WASHINGTON, D.C. — Fannie Mae (OTCQB: FNMA) recently announced COVID-19 payment deferral, a payment deferral option for homeowners who experienced a financial hardship due to COVID-19 that has been resolved and are ready to resume their monthly mortgage payments.
Under this option, homeowners can resume their regular monthly mortgage payment after up to 12 months of missed payments, and the missed payments are deferred, or move, to the end of the loan term.
This option is for homeowners who have completed a COVID-19 related forbearance plan and are able to continue making their full monthly contractual payment but cannot afford full reinstatement or a repayment plan to bring their mortgage loan current.
Under a forbearance plan, homeowners are required to repay the missed payments, but they are never required to repay them all at once.
When the forbearance plan ends, the mortgage servicer must work with the homeowner to determine how they will repay missed payments.
The best solution will depend on the homeowner’s financial situation when the forbearance plan has concluded.
Here are three facts to help homeowners better understand available forbearance and post-forbearance options during COVID-19:
- Homeowners who are experiencing a financial hardship caused by COVID-19 may request a forbearance plan through their mortgage servicer (the company listed on their mortgage statement). Homeowners must contact their mortgage company to request assistance. Under the CARES Act, a forbearance plan must be provided to eligible homeowners for an initial period of up to 6 months, and the plan can be extended for up to a total of 12 months if the borrower requests it.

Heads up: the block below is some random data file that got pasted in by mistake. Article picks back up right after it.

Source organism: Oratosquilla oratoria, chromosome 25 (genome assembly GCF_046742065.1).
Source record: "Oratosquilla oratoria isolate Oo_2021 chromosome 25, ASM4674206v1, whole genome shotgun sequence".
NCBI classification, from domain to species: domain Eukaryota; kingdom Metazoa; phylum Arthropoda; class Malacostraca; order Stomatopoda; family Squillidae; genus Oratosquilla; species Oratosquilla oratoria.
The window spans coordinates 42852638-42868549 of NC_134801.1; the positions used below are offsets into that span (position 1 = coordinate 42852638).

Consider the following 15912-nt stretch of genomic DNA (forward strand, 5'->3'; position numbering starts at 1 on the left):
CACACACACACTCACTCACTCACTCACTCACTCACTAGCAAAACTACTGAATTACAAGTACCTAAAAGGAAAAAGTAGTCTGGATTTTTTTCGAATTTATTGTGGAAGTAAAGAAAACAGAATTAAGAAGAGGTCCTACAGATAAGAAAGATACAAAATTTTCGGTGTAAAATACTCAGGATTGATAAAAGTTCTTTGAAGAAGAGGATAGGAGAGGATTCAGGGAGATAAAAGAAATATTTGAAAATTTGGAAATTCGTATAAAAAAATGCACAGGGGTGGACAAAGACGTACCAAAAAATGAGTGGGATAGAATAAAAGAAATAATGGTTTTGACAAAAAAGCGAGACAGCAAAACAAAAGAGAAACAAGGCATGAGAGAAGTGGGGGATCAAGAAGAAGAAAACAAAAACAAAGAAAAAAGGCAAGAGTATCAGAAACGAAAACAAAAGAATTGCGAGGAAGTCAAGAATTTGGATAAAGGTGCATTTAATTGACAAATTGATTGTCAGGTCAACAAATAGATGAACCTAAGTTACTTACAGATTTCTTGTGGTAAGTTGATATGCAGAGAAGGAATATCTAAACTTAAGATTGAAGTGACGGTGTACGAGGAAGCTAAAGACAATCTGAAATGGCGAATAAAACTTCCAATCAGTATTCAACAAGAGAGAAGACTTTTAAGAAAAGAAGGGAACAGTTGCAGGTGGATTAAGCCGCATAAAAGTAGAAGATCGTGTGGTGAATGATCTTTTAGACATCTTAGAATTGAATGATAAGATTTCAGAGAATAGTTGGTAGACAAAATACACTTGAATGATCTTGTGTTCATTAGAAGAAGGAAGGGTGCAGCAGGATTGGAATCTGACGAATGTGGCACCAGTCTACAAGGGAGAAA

- Under a forbearance plan, a homeowner may be able to temporarily reduce or suspend their mortgage payment while they regain their financial footing. Forbearance does not mean a homeowner’s payments are forgiven. Homeowners are still required to eventually fully repay their forbearance, but they won’t have to repay it all at once — unless they choose to do so.
- Homeowners have several options to pay back unpaid amounts accrued during their forbearance period. Mortgage servicers will attempt to contact homeowners 30 days before their forbearance plan is scheduled to end to determine which assistance program is best for them at that time.
- Full repayment: Homeowners have the option of immediately reinstating their loan, which means catching up on all the missed payments in a single payment if they can afford it. If a homeowner chooses to reinstate their loan, they can continue to pay their mortgage under the terms originally agreed to before they received forbearance.
- Short-term repayment plans: Homeowners can gradually catch-up on the past-due amount over an agreed-upon time frame (for example, 3, 6, 9, 12 months). A portion of the past due amounts must be paid in addition to their existing monthly mortgage payments. Upon completion of their repayment plan, they can continue paying their mortgage under the terms originally agreed to before they received forbearance.
- COVID-19 payment deferral: Homeowners can resume their regular monthly payments and the amount of their missed payments moves to the end of the loan term. Note: Mortgage servicers will begin offering the payment deferral repayment option starting July 1, 2020.
- Loan modification: The original terms of the loan are changed in order to make the borrower’s monthly payments more manageable and address their ongoing hardship.
Homeowners needing additional assistance can access Fannie Mae’s Disaster Response Network through the Loan Lookup Tool.
If the tool confirms the homeowner has a Fannie Mae-owned loan, they can work with the Disaster Response Network’s HUD-approved housing counselors who can help navigate the broader financial challenges many are facing.
For more information and assistance visit Fannie Mae’s KnowYourOptions.com website, which provides a one-stop overview of the various options available to homeowners and renters who might need help due to COVID-19.
Thanks for visiting! MyChesCo brings reliable information and resources to Chester County, Pennsylvania. Please consider supporting us in our efforts. Your generous donation will help us continue this work and keep it free of charge. Show your support today by clicking here and becoming a patron.